Students in a recent Croissants and Danish Pastry course at Seraphina’s Oven use a piping bag to fill pastry cones. (Mike Gregory Photo)

Saltair artisan baking courses find widespread popularity

Community support leads to success of Seraphina’s Oven

The delightfully inviting smells of fresh croissants, danishes and savoury turnovers drifts over the fence and through a Saltair neighbourhood one weekend afternoon in November.

Follow your nose and you’ll find yourself at Martin Barnett’s home business Seraphina’s Oven where he offers custom training for artisan bakers in a fully-equipped kitchen.

What started with a recipe for bringing together community quickly evolved and rose like a perfect loaf of bread.

The former head of Vancouver Island University’s Baking and Pastry Arts Program realized one of his dreams in 2015 when he built a wood fired oven in his backyard.

“The first time we lit it we had a pizza party and invited two streets. The community has been very supportive,” Barnett said.

“When it came to expanding it my neighbours helped. They helped me paint, with the construction and they were happy to be engaged and see the project through. It inspired them and they in turn inspired me.”

Seraphina’s Oven started offering courses such as sour dough basics and wood fired baking, as well as chocolate treats early in November and many weekends have quickly sold out.

Inside on this weekend, eight participants, ranging from avid bakers to professionals, watch as chef David Nolan pulls out trays of the croissants and danishes out of the oven that the students have made from scratch.

All of the instructors at Seraphina’s Oven are Red Seal bakers with extensive industry experience. Nolan has worked in Fairmont and Ritz-Carlton hotels and his culinary career has taken him around the world.

“We’re a very sharing group of people us bakers so the idea of imparting knowledge to our colleagues is always been top of our lists,” Barnett said.

VIU’s continuing education program offered a variety of baking and cooking classes before school decided to stop holding those professional development opportunities.

“Those courses that we put on were very well subscribed so that’s why we thought we had a winning idea and it’s turned out that way too,” he said.

As Nolan arranges the fluffy baked goods on a large table cast in afternoon sun from a window, proud students reach for their smartphones to capture the moment.

One of them is Amanda Nicoletti who has been in the coffee business for over 15 years and decided to sign up for a class, at least partly, because of her love for croissants.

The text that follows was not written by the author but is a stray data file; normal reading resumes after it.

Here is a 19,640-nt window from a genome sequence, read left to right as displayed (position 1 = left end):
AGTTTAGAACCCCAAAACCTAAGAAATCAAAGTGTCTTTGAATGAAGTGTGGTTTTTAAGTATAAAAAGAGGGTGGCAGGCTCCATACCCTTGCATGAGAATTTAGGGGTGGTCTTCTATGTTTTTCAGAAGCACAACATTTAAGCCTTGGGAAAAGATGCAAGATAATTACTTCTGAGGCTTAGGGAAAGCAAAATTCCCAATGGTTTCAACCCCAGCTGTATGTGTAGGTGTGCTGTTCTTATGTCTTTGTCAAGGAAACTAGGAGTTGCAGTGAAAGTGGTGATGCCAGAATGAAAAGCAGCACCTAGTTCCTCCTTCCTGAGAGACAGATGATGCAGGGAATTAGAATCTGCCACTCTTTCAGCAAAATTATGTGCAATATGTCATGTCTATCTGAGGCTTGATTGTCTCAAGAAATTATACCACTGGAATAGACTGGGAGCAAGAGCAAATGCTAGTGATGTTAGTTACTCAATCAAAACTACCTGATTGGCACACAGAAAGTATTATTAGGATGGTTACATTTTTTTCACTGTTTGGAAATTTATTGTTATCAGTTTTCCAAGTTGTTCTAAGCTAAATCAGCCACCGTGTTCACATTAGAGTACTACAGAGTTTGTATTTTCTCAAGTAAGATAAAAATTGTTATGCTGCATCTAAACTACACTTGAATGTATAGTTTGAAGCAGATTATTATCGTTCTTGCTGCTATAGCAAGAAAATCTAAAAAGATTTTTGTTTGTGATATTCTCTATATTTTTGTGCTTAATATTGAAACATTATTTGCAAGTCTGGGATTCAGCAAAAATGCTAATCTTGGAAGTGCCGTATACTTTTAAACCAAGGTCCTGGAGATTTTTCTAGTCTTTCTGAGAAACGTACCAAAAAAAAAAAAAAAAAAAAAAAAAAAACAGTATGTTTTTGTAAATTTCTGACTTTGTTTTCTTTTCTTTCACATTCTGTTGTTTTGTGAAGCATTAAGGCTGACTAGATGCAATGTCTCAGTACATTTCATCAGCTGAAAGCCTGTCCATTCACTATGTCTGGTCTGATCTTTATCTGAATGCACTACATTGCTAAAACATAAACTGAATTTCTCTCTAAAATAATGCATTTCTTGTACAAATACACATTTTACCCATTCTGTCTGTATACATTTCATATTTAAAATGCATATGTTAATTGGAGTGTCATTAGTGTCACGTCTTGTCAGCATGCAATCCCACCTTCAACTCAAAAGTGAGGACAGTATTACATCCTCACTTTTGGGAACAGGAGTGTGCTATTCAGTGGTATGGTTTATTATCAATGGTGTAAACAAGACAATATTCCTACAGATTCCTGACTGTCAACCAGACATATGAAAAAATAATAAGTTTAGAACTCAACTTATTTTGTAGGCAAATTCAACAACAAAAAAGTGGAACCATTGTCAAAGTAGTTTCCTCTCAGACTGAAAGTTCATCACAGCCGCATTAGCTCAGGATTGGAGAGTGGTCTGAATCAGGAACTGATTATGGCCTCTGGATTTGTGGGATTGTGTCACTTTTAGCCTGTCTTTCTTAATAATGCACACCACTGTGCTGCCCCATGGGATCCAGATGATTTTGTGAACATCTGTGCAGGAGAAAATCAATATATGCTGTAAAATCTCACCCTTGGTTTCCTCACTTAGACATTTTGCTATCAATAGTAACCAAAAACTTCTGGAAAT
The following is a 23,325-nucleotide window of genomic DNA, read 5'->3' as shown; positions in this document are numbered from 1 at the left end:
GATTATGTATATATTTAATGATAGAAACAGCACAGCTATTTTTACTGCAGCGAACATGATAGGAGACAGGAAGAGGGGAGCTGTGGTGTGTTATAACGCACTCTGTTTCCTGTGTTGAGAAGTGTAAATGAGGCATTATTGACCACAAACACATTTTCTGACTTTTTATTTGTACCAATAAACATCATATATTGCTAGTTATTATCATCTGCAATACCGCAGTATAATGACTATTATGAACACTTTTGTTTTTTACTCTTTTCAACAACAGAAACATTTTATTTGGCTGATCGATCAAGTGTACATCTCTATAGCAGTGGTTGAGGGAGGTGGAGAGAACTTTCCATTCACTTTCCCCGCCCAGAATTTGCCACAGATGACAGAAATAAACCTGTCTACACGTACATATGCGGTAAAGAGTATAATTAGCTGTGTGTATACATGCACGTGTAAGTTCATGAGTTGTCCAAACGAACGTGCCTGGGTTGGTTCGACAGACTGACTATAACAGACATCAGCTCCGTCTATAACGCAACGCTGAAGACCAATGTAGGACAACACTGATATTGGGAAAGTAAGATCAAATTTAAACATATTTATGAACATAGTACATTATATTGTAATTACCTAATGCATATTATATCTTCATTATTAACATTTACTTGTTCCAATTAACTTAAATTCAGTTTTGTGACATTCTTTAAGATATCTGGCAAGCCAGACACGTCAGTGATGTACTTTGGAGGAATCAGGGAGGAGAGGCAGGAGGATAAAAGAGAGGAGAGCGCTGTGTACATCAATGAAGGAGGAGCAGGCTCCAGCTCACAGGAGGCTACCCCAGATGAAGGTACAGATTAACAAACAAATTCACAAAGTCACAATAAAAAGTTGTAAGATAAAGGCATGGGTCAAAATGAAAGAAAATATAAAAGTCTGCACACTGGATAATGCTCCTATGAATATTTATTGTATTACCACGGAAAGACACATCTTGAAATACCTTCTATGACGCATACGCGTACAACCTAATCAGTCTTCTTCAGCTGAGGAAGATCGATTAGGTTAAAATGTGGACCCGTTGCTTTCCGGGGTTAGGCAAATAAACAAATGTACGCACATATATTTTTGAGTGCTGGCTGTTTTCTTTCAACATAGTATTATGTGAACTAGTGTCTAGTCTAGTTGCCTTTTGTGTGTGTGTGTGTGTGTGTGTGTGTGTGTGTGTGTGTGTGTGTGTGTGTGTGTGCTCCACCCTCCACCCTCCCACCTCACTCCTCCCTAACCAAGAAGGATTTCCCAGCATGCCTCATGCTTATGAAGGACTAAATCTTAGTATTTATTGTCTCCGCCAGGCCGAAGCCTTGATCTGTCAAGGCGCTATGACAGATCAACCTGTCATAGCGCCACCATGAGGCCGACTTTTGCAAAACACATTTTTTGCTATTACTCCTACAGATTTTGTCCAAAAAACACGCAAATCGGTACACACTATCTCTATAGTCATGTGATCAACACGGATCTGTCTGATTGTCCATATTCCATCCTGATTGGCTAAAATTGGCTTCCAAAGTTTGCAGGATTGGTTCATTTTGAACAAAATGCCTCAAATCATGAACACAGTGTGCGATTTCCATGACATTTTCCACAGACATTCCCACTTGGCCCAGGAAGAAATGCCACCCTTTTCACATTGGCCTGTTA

“I just thought it was perfectly run. I’ve taken classes of all stripes related to food, or wine or baking and it was just really well timed and a great class size,” she said. “They didn’t scrimp anywhere. They had all the best equipment you could want.”

Nicoletti, who lives in Shawnigan Lake, runs Foglifter Coffee Roasters and plans to reopen a Vancouver retail location in 2019 that was closed due to the building was demolished.

“My biggest takeaway from the class was that they were carefully able to walk you through every step of making the two different doughs that we did and the creative things you can do with each dough as a base,” she said. “The two of them (Barnett and Nolan) were just so capable and enthusiastic and willing to answer any question, whether it was about baking in hotels or at home.”

Testimonials such as this one are what inspired Barnett to open Seraphina’s Oven in the first place.

“It’s a professional bakery and it was set up so it could teach small classes. It’s very student-centred and very hands-on. There’s always an assistant so you have the instructor’s full attention.”

“I think people are very interested in traditional baking and cooking and an opportunity for them to be part of learning some of those skills is very inviting.”

Upcoming courses at Seraphina’s Oven include Sourdough and Wood Fired Baking, Croissants and Danish Pastry, Chocolate Treats and Confections, Artisan Caramels and Flat Breads, Bagels, Wood Fired Pizza.

There’s also opportunities for custom baking workshops for both serious home bakers and those already in the industry.

“We’ve kind of got a nice little mix so that the professionals and the serious home bakers and cooks can mingle together in the same kitchen and one doesn’t feel intimated, and one doesn’t feel that their experience is diluted in any way,” Barnett said.

People from Vancouver to Port Alberni have travelled to Saltair to take courses as the community that helped to build and support Seraphina’s Oven continues to grow.

“I’m looking forward taking other classes there because I don’t think it could be any better,” said Nicoletti.

For more visit www.seraphinasoven.ca or call 250-619-4464.

editor@ladysmithchronicle.com

 

Martin Barnett stands in front of the wood fire oven he built in 2015. (Mike Gregory Photo)

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